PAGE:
Game of the Year 2019

Best Setting

Best Setting is kind of a complicated category because it isn’t simply “Best Open World.” Open worlds certainly qualify — and may have an advantage — but these are the games that best establish a sense of place as you play them. That might be about exploration or how you interact with the world, but it could also be a combination of visual and audio execution, or even worlds with phenomenal backstory. Everything should add up to a fully realized game world. “Best Setting” is just a catchier title.

Honorable Mentions

A Plague Tale: Innocence
Much of the world building is set dressing for this personal story, but you feel the fear everywhere.

This game would have easily made the list had I finished it. Hell rules.

Far: Lone Sails
This is a ruined world where somehow hope springs out of the emptiness and silence.

Metro Exodus
An engrossing world that combines oppressiveness with open space.

The Legend of Zelda: Link’s Awakening
Koholint Island is a weird, super fun mishmash of other Nintendo properties.

5. Pokemon Sword

Pokemon Sword and Shield got a ridiculous amount of unfair hate this year (and also some fair hate, to be fair). But the Galar Region is still incredibly fun to explore and the Wild Area is a nice addition. At this point, it can’t have been easy to make yet another Pokemon region and have it feel fresh, but Nintendo and Game Freak succeeded.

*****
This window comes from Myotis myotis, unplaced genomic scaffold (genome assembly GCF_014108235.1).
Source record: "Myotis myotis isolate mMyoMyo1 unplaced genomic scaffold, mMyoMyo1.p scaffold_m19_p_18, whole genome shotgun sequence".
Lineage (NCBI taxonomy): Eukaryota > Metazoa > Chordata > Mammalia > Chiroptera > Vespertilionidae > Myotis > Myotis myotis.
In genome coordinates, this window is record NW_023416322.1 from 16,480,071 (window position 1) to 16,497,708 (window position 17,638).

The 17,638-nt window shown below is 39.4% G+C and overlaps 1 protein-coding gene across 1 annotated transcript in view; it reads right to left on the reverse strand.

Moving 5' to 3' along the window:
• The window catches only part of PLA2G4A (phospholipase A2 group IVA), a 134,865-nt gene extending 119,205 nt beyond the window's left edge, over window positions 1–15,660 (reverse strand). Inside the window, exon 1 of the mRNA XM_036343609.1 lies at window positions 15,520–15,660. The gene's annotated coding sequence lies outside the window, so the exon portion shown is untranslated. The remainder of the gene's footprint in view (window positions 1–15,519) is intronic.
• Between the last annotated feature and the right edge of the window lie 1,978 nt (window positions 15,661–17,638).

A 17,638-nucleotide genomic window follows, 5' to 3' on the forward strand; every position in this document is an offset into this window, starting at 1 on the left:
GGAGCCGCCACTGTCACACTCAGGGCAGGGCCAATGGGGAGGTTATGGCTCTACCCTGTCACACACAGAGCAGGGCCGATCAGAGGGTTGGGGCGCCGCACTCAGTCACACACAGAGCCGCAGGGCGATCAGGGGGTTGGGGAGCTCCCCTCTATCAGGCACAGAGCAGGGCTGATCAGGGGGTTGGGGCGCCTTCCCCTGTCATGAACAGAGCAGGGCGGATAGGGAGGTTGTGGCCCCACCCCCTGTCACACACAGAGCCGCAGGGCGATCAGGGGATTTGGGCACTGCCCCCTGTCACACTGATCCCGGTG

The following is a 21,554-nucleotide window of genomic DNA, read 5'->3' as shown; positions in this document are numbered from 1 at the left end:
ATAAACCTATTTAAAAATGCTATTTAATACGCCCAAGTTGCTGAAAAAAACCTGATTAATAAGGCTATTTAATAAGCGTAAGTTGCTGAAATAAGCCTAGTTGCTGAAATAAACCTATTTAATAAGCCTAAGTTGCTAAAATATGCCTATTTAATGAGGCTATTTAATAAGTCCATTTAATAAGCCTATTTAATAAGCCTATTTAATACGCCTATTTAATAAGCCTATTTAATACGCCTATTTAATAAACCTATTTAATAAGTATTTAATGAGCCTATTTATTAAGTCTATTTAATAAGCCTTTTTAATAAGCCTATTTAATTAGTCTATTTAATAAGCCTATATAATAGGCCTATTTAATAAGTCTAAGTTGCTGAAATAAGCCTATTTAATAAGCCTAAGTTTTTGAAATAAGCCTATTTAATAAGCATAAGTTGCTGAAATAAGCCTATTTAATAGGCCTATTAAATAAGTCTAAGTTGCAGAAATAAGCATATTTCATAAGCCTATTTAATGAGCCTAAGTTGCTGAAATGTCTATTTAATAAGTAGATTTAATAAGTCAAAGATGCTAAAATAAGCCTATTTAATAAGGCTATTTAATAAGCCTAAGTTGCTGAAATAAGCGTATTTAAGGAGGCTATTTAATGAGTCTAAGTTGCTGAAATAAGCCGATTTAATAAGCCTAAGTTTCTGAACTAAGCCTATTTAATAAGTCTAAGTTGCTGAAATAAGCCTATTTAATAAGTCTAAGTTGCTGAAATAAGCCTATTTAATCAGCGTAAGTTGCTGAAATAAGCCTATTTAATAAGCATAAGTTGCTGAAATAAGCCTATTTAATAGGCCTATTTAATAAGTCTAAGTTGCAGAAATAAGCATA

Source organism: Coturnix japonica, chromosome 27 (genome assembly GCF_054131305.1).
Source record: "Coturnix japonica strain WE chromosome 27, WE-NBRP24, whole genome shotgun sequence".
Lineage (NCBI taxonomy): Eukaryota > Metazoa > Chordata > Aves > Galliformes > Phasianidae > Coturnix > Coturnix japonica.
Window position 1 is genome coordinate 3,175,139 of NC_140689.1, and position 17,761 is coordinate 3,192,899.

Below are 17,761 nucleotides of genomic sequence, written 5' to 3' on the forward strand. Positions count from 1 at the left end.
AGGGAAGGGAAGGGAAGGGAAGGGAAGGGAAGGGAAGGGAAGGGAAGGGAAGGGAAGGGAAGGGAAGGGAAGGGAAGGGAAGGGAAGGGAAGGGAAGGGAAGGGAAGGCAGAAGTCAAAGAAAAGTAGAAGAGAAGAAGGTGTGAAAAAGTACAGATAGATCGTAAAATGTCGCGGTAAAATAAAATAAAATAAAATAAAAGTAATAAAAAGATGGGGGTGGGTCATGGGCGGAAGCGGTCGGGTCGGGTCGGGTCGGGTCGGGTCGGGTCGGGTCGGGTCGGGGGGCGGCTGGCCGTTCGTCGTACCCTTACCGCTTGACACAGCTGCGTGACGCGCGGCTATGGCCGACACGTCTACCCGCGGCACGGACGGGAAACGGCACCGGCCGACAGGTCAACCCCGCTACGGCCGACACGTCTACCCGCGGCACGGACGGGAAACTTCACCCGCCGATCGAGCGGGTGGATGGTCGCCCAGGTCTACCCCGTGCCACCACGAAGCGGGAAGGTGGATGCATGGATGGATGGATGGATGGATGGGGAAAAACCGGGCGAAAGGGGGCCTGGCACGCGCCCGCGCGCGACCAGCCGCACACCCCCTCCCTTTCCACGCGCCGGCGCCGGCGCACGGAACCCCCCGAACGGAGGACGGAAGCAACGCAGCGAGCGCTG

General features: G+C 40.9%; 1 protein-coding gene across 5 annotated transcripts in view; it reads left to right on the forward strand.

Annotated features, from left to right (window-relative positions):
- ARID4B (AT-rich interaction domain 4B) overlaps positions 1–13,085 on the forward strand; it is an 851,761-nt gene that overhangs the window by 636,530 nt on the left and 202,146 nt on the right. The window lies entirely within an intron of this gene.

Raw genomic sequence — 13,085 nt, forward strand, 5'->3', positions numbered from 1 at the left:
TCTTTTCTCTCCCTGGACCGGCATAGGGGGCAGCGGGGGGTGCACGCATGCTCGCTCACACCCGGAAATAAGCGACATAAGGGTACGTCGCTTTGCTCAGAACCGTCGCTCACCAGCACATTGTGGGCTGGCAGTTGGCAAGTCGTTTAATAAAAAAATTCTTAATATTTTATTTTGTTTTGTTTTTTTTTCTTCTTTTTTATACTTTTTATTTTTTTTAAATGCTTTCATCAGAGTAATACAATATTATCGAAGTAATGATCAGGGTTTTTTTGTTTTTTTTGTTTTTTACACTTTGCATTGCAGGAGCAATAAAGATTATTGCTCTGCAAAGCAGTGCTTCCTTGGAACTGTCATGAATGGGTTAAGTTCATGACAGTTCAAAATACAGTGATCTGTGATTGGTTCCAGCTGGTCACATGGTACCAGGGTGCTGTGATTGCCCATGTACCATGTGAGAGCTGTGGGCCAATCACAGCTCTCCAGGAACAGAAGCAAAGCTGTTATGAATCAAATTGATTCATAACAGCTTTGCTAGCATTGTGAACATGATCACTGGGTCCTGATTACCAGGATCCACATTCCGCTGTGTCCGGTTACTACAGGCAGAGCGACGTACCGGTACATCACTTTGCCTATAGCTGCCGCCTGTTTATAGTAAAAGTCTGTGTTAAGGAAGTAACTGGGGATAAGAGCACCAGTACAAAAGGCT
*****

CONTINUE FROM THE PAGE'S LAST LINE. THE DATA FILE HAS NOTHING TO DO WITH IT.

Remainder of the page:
4. Kingdom Hearts III

I’m definitely not in love with the worlds Disney and Square Enix chose to focus on for Kingdom Hearts III, especially in comparison to previous games. But I guess you gotta use the new stuff in the new game. The worlds do feel pretty empty in general, but there are occasional secrets to find and the Big Hero 6 level in particular is fun to navigate. Even the worst Disney worlds are more interesting than the worlds in most other games.

3. The Outer Worlds

Fallout — but in space! I’d lob on plenty of praise to Obsidian for all the ambient humor and personality they injected into The Outer Worlds, but most of it does feel pretty expected if you’ve played a Fallout game. Still, this is a game where I actually wanted to read the flavor text and explore every nook and cranny in the hopes of finding something else funny.

2. Star Wars: Jedi Fallen Order

Yeah, it’s just Star Wars. But this is better, more developed Star Wars fiction than we’ve seen since Knights of the Old Republic. I’ve never been a fan of backtracking in video games, and while Jedi Fallen Order doesn’t change my mind on that, at least the movement feels good and the spaces are often beautiful. While the quantity of planets you visit is slightly disappointing, each one is filled to the brim with stuff to explore and has all the sights and sounds you crave from this galaxy far, far away.

1. Control

Beyond just wanting to read all the flavor text and journal entries, I absolutely could not get enough of the weirdness there is to find in Control’s The Oldest House. I read every page entry, listened to every audio log, and watched all of the absolutely insane live action videos. I also finished all of the Objects of Power side quests because I was desperate to see what they all were. Much of Control’s setting is truly unexplainable, but that never stopped me from trying to find justifications for the stuff that was clearly beyond science. This is legitimately one of the most interesting video game worlds I’ve ever seen.

Check out the next page for the best music of 2019!

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